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What you need to know for 07/24/2017

New York should base school aid on sales and income taxes

New York should base school aid on sales and income taxes

There is an alternative to higher and higher property taxes. Why not fund our schools to a greater e

We have just completed the dreaded season of school budgets and raising school taxes. This year nearly all local school budgets were passed — one exception being Niskayuna, which wanted too large a tax increase.

But even the budgets that passed were lose-lose situations. School boards, in order to minimize taxes, had to reduce programs and cut staff. Taxpayers lost by having to pay more, the schoolchildren lost programs for their education and some teachers lost their jobs.

Everybody loses!

These local consequences are largely the result of a state budget that decreased school aid in order to minimize its own expenses and hold the line on state taxes, thereby forcing localities to raise their taxes. Gov. Cuomo likes to say he produced a balanced budget without raising taxes. But who is he kidding? We all live in one school district or another and our taxes were raised.

There must be a better way.

Alternative approach

There is an alternative to higher and higher property taxes. Why not fund our schools to a greater extent on income and/or sales taxes? That way the income earners and consumers who can afford to pay will pick up more of the costs of education. Also, these are the folks most likely to have children in school and would be more willing to pay for the schools.

Our neighboring state Pennsylvania has a proposal pending to eliminate completely the property-based school tax with an increase in both sales and income tax. The debate over that proposal has been on going for more than two years. Such large changes are always difficult to pass.

In New York, the state aid that schools get comes primarily from income and sales taxes. But it is a very small amount compared to the total cost of local school expenses. In the case of Niskayuna schools, of the $76 million budget, only $18 million is from state aid — only 23 percent of the total costs of our kids’ education.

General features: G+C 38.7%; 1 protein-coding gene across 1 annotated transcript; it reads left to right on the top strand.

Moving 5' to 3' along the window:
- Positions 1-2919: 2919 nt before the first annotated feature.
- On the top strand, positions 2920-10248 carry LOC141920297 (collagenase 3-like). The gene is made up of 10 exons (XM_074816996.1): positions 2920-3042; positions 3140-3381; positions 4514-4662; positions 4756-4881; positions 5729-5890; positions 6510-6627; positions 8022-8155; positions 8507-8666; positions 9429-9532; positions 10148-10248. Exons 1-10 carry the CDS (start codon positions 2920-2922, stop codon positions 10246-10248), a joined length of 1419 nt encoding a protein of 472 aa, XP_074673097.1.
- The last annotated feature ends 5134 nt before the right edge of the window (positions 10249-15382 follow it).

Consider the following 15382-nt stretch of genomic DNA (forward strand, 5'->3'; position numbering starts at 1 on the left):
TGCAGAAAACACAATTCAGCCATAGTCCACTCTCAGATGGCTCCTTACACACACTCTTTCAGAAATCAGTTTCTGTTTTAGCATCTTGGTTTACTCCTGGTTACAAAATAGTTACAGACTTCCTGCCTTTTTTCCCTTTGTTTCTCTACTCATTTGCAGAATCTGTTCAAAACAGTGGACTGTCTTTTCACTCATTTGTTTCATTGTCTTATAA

Why are local town and school taxes so heavily based on property values?

It is because it has always been that way. But why?

Older format

Years ago when we operated one-room schoolhouses, taxes to support the teachers we needed were very low. Health care costs, pensions, teachers unions, state unfunded mandates, more administrators and bus transportation for the newly centralized school districts were not in the picture. Local folks had no problem paying land taxes to see the kids get an education, and the kids walked to school. Times have changed but the means of paying for our schools has not.

One negative consequence of local taxes based on property values is seen when folks retire. Their pension income is less than their salary was while working. Thus, what they can afford to pay for schools has been seriously reduced. Many feel they will be forced to move from their old neighborhood. Some move to a lower-priced home or another town or state.

Retirees have a history of voting down school budgets, as they can no longer afford to live in the home they lived in for most of their lives. But this doesn’t hurt just one segment of our society — we all suffer when school taxes rise and when education is cut.

Analyzing the present state budget shows that the New York government’s total spending is $157 billion. Included in that is only $26 billion for school aid. Not nearly enough for the education of the next generation of New Yorkers — our future.

Five-year plan

I have a proposal — increase the amount of state aid to schools by about $5 billion each year for the next five years. New York state is in an economic turn-around and the income tax and sales tax revenue should easily increase by that $5 billion — it is only a state budget increase of 3 percent.

As a result, state aid to schools will be increased by nearly 20 percent ($26 billion plus $5 billion equals $31 billion) in the first year alone. Thus, a school like Niskayuna would be getting $1.8 million (20 percent) more. That would nearly cancel the tax increase needed to balance the school budget with no or little added local taxes. Each year thereafter the budget could be met with no cuts in programs or staff and an actual reduction in school taxes.

With the expected economic growth, it should not be a stretch to raise the total state budget by that amount without raising state tax rates. Thus, Cuomo can continue his statement that taxes were not increased. In five years, the amount available for schools will have doubled to $50 billion, giving relief to property taxpayers and ending cuts in school budgets.

Don Cazer lives in Niskayuna. The Gazette encourages readers to submit material on local issues for the Sunday Opinion section.

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